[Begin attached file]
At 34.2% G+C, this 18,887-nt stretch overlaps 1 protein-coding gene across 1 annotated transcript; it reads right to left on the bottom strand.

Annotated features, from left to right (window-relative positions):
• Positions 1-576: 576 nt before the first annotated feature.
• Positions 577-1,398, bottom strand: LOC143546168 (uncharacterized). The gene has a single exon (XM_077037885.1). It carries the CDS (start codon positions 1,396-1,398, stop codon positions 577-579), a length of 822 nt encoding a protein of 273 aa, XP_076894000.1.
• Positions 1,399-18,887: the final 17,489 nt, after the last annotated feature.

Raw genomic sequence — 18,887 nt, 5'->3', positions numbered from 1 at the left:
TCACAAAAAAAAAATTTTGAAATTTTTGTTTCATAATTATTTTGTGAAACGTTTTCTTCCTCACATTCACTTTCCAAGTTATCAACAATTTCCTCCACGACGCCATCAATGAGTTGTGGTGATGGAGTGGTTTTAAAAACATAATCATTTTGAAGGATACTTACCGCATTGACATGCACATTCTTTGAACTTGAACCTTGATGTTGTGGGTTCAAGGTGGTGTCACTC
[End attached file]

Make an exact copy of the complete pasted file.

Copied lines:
At 34.2% G+C, this 18,887-nt stretch overlaps 1 protein-coding gene across 1 annotated transcript; it reads right to left on the bottom strand.

Annotated features, from left to right (window-relative positions):
• Positions 1-576: 576 nt before the first annotated feature.
• Positions 577-1,398, bottom strand: LOC143546168 (uncharacterized). The gene has a single exon (XM_077037885.1). It carries the CDS (start codon positions 1,396-1,398, stop codon positions 577-579), a length of 822 nt encoding a protein of 273 aa, XP_076894000.1.
• Positions 1,399-18,887: the final 17,489 nt, after the last annotated feature.

Raw genomic sequence — 18,887 nt, 5'->3', positions numbered from 1 at the left:
TCACAAAAAAAAAATTTTGAAATTTTTGTTTCATAATTATTTTGTGAAACGTTTTCTTCCTCACATTCACTTTCCAAGTTATCAACAATTTCCTCCACGACGCCATCAATGAGTTGTGGTGATGGAGTGGTTTTAAAAACATAATCATTTTGAAGGATACTTACCGCATTGACATGCACATTCTTTGAACTTGAACCTTGATGTTGTGGGTTCAAGGTGGTGTCACTC